Tag Archives: work

Hello Zillow Group!

Zillow logo

Since my work laptop arrived Wednesday and I cleared the I-9 hurdle this morning, I’m incredibly happy to announce that I have accepted a Web Marketing Operations Manager role at Zillow Group, starting next week!

What will I be doing? From the job description:

  • Partner with the website marketing team and program managers to define and execute on the web technology stack with the goal of supporting marketing initiatives
  • Build and handle web pages and merchandising placements within the content management system (CMS) based on business requirements
  • Work with marketing and development teams to coordinate requirements and govern website tagging and tracking
  • Drive and configure integrations of tools such as customer data platform, A/B testing, forms, and other technologies with the CMS
  • Build and maintain a high level web technology roadmap
  • Coordinate the selection and management of agencies and third-party vendors for web consulting and platform execution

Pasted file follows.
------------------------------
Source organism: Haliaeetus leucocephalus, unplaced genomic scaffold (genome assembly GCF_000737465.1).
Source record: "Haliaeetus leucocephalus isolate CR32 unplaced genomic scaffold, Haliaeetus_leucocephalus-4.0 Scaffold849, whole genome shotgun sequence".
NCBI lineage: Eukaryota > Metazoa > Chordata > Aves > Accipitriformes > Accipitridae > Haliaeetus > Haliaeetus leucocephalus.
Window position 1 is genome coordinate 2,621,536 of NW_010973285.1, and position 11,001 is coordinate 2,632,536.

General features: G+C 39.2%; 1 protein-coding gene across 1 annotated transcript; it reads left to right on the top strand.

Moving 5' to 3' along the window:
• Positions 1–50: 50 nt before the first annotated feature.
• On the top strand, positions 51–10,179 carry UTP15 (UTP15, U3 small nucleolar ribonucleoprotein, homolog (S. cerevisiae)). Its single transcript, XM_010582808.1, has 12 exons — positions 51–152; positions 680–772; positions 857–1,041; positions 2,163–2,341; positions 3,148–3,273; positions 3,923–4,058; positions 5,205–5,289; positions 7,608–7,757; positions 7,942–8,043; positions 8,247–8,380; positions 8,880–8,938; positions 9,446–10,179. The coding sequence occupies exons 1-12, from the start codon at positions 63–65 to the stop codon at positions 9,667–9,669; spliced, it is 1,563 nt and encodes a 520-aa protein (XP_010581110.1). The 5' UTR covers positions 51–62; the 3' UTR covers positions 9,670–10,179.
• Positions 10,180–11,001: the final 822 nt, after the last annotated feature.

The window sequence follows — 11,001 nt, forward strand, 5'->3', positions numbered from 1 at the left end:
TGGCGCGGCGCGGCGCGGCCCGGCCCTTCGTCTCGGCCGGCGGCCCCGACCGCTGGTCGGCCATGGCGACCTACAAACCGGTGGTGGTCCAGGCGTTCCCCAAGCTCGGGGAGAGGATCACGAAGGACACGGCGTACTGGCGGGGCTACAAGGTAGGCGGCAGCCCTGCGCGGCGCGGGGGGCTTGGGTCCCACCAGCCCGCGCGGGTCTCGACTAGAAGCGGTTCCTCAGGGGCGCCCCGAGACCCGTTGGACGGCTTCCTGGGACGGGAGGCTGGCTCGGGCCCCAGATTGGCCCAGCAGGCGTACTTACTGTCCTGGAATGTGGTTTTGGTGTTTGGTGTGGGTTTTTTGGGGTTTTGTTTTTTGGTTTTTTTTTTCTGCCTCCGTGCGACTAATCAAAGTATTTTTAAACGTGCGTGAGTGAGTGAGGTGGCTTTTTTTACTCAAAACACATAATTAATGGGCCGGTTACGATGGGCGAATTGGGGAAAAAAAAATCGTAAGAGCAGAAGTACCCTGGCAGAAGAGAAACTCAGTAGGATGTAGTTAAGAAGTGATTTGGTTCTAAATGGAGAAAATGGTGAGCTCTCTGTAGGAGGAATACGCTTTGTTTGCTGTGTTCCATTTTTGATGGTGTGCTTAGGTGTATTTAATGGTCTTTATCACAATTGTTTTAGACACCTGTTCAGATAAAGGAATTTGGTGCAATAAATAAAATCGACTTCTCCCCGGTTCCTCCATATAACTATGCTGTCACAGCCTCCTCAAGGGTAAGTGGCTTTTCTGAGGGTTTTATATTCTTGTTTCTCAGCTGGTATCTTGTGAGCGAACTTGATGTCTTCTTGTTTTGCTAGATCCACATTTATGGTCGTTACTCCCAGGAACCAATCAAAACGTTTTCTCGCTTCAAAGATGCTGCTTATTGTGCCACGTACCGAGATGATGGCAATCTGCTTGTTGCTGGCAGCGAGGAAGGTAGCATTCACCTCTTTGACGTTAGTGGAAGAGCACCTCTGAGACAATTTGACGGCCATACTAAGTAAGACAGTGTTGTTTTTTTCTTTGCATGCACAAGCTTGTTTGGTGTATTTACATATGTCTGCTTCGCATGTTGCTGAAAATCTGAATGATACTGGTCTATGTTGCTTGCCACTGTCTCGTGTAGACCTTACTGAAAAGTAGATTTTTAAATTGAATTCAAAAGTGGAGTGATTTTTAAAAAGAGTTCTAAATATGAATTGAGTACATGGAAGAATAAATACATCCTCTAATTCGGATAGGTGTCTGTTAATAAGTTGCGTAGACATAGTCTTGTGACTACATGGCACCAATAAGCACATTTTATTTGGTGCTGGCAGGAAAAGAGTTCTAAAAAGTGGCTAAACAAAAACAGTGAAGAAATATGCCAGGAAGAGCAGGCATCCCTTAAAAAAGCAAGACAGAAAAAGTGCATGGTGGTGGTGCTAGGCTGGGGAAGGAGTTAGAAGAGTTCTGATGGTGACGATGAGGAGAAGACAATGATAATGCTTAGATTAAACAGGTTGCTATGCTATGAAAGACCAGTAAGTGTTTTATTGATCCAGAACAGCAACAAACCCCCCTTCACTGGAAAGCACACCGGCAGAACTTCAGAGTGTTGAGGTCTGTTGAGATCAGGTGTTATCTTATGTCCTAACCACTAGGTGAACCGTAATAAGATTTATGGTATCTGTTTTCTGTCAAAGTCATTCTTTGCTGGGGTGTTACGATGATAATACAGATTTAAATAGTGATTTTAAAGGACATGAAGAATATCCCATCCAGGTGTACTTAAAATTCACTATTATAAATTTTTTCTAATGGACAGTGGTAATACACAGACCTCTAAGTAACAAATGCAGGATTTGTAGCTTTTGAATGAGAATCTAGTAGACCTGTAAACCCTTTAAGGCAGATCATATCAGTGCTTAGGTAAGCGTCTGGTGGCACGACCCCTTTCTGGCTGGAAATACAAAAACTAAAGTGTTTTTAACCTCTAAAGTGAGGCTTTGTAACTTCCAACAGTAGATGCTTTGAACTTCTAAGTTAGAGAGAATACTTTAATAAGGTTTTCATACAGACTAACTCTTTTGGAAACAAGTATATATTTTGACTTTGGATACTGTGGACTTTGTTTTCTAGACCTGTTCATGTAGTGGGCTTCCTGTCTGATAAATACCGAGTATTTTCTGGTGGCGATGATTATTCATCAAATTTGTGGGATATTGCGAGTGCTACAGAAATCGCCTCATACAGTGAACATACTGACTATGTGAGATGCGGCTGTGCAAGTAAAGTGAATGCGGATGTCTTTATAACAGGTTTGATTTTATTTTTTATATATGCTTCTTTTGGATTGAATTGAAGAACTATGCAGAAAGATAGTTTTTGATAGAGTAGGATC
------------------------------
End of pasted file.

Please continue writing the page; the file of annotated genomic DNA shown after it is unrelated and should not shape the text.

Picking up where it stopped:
• Collaborate with other marketing operations partners to ensure website solutions are in alignment with other channel approaches
  • Stay plugged into emerging technologies/industry trends in the web technology space and apply them to strategies and tactics

A few of the many things that attracted me to the role are that Zillow Group is in the midst of shifting their business model from essentially selling ads against their inventory to a vertically integrated real estate solution in a sector that is ripe for disruption, the ability to learn more about the marketing discipline, and that everyone I talked with just seemed like good people. Zillow Group has also embraced flexible work, so I won’t have to commute every day and they score well for gender equality. They’re also hiring, so come work with me!